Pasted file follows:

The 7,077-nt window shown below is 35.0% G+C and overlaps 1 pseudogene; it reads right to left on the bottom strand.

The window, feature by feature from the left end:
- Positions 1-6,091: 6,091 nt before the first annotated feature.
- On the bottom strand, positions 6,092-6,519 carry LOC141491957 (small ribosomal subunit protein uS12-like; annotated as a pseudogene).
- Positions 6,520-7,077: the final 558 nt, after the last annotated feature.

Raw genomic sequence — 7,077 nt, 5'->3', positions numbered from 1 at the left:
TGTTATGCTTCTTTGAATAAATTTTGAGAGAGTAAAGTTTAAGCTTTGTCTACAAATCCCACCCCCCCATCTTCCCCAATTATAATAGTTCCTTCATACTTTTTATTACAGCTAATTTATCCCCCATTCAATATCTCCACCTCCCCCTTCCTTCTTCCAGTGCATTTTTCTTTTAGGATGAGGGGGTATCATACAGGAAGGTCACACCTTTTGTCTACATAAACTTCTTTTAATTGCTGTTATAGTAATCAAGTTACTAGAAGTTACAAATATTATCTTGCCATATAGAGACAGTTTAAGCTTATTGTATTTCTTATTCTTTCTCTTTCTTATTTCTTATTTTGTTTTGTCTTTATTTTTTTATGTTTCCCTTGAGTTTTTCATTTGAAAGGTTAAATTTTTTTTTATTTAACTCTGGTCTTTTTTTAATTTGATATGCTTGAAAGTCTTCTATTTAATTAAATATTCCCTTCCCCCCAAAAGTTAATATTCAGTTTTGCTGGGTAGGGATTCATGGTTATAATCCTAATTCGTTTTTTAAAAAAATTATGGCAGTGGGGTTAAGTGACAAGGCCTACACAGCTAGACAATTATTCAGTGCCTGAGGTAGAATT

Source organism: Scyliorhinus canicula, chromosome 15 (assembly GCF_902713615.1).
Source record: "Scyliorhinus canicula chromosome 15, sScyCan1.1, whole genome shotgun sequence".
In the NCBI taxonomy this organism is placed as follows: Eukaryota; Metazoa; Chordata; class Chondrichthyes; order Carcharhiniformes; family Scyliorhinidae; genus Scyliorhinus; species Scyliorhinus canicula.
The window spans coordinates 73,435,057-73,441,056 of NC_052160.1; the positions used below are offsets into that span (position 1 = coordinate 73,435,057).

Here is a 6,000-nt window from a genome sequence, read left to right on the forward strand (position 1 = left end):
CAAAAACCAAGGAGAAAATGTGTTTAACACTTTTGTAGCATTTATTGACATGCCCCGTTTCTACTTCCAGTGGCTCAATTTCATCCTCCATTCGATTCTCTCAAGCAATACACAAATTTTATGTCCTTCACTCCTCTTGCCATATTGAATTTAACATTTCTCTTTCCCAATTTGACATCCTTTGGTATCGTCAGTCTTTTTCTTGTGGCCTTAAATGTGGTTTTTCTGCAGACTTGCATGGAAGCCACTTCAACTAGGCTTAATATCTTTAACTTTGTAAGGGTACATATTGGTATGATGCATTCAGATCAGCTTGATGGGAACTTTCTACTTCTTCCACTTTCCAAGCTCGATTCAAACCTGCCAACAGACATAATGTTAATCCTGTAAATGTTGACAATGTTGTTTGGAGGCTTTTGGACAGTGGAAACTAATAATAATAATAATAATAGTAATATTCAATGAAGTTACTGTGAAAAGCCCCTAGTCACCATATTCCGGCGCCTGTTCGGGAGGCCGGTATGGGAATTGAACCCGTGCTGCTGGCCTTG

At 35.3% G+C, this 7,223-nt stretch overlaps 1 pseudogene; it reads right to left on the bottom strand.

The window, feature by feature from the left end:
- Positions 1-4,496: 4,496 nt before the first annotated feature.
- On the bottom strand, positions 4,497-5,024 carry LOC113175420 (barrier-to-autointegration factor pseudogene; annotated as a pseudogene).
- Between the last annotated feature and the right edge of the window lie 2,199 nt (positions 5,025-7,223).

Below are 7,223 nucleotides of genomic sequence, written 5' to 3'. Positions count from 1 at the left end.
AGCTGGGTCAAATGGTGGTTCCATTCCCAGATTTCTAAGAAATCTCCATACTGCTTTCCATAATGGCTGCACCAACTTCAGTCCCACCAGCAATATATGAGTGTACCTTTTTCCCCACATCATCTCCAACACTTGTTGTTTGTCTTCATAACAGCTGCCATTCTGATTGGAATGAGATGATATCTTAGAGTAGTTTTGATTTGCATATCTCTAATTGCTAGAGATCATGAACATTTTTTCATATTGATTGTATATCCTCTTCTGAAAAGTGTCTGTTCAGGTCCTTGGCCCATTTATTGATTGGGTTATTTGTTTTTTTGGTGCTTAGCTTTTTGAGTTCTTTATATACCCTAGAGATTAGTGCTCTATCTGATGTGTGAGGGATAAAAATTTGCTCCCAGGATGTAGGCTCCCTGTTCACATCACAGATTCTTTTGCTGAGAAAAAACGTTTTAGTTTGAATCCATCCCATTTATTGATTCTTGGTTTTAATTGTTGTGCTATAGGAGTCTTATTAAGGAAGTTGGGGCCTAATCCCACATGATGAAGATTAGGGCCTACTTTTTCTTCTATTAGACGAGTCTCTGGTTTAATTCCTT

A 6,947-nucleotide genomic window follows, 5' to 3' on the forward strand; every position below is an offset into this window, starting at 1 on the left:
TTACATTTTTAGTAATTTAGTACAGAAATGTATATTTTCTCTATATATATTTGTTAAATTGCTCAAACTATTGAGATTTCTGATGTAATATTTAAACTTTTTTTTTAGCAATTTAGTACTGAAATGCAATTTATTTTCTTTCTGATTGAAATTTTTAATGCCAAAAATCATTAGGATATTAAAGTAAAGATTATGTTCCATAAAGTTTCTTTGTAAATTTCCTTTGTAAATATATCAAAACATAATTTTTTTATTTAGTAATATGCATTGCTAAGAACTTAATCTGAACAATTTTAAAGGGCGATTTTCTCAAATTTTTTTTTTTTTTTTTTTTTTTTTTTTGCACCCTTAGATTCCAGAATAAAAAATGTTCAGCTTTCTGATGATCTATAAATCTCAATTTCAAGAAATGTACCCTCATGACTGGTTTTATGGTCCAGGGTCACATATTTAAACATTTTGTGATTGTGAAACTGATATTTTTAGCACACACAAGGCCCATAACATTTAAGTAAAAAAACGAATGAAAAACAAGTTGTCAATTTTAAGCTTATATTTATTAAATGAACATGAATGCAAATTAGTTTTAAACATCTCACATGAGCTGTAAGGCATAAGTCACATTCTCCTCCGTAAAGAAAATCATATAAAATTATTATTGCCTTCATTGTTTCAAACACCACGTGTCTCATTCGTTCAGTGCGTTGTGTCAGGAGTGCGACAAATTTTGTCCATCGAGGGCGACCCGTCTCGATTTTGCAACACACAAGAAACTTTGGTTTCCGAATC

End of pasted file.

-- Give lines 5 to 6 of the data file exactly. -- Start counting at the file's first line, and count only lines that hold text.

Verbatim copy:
- Positions 6,520-7,077: the final 558 nt, after the last annotated feature.

Raw genomic sequence — 7,077 nt, 5'->3', positions numbered from 1 at the left: